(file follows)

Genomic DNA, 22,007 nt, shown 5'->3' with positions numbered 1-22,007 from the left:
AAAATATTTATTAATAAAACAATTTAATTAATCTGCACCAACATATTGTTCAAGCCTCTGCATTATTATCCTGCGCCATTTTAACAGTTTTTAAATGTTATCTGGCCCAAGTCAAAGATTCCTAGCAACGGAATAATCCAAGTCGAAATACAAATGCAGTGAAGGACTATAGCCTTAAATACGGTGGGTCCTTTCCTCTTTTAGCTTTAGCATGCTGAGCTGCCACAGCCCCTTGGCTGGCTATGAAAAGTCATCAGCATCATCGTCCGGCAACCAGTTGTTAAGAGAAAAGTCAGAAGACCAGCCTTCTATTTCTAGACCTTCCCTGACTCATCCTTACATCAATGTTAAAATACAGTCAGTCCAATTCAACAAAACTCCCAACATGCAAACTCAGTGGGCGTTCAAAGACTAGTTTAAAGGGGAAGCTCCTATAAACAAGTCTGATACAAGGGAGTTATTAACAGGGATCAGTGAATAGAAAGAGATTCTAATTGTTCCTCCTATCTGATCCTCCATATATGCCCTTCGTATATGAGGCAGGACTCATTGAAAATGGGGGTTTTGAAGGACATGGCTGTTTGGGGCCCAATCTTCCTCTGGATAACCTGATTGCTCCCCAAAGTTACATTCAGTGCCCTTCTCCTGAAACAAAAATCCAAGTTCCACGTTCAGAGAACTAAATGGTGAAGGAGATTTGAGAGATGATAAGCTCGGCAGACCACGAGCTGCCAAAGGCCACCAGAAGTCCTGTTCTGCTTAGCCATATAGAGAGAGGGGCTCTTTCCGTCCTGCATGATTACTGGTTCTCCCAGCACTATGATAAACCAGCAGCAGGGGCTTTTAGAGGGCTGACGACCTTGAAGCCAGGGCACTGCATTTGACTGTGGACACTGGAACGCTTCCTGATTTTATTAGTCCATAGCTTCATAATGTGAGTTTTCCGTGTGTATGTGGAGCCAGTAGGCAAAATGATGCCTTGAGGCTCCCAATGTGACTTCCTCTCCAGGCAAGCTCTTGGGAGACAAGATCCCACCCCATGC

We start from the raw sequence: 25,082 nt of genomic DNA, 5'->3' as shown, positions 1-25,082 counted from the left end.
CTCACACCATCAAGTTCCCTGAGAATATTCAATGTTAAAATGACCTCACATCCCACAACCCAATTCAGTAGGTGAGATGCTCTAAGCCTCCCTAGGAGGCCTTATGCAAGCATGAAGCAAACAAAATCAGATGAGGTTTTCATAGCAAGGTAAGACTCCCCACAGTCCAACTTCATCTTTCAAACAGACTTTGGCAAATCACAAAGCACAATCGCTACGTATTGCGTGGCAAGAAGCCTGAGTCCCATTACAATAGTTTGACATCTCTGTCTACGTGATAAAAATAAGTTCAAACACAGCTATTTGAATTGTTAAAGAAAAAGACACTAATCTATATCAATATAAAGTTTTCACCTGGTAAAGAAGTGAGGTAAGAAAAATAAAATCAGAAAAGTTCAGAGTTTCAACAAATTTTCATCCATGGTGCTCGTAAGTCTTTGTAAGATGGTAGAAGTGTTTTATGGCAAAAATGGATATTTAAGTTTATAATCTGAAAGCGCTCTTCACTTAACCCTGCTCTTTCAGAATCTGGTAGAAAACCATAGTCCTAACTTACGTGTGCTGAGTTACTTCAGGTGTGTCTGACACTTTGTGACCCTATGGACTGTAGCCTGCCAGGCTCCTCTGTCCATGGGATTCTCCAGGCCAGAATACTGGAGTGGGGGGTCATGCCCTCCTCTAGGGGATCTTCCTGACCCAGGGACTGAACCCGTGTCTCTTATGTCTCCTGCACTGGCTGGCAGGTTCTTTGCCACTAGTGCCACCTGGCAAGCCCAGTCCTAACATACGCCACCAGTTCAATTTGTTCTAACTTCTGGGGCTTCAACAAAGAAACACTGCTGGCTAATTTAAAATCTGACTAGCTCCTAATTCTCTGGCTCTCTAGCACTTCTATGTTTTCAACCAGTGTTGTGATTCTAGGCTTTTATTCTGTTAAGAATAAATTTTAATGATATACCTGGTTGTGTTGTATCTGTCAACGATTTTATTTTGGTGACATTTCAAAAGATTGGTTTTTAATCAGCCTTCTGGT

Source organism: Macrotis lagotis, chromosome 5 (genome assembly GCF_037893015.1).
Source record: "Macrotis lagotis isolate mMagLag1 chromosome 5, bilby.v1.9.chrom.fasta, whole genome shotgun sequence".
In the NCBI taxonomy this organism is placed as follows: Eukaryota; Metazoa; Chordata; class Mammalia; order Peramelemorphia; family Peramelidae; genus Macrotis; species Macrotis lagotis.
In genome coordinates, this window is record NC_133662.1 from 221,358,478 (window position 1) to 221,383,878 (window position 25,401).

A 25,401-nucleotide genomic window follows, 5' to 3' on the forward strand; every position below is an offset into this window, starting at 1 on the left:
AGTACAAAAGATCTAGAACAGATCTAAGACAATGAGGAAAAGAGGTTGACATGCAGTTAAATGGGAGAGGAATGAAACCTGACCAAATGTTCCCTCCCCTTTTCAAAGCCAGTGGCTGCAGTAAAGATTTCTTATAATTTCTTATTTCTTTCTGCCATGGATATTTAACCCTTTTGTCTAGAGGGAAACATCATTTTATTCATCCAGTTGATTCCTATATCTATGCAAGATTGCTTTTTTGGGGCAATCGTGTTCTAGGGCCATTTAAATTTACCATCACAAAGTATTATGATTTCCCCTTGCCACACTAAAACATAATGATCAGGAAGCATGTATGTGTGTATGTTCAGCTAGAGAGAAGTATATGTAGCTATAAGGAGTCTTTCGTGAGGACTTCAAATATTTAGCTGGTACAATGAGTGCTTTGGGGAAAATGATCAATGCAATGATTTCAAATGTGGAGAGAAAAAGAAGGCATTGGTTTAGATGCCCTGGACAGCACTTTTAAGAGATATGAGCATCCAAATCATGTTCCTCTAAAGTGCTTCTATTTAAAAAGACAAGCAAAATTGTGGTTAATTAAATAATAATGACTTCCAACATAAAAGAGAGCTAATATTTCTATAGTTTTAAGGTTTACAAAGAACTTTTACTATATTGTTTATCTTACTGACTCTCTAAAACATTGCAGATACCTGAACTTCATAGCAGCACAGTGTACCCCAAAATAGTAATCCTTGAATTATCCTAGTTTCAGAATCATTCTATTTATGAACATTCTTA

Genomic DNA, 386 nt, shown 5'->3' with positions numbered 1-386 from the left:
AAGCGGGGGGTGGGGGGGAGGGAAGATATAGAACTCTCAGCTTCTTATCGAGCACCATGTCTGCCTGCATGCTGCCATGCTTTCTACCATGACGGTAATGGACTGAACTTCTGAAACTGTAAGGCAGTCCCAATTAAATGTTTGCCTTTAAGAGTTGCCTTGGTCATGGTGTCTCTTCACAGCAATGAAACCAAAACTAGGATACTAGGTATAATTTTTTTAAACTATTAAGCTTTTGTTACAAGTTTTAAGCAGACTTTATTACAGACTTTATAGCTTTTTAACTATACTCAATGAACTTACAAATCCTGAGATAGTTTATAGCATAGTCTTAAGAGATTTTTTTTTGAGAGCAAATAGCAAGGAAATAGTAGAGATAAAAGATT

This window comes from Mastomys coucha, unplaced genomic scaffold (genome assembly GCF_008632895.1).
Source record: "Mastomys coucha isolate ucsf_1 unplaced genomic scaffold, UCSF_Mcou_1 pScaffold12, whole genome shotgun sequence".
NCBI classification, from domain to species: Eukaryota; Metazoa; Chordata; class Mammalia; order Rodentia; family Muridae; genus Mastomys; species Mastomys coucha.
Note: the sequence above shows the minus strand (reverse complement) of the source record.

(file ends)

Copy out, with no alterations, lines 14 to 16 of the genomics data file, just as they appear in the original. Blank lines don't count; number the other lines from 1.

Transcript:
Source record: "Mastomys coucha isolate ucsf_1 unplaced genomic scaffold, UCSF_Mcou_1 pScaffold12, whole genome shotgun sequence".
NCBI classification, from domain to species: Eukaryota; Metazoa; Chordata; class Mammalia; order Rodentia; family Muridae; genus Mastomys; species Mastomys coucha.
Note: the sequence above shows the minus strand (reverse complement) of the source record.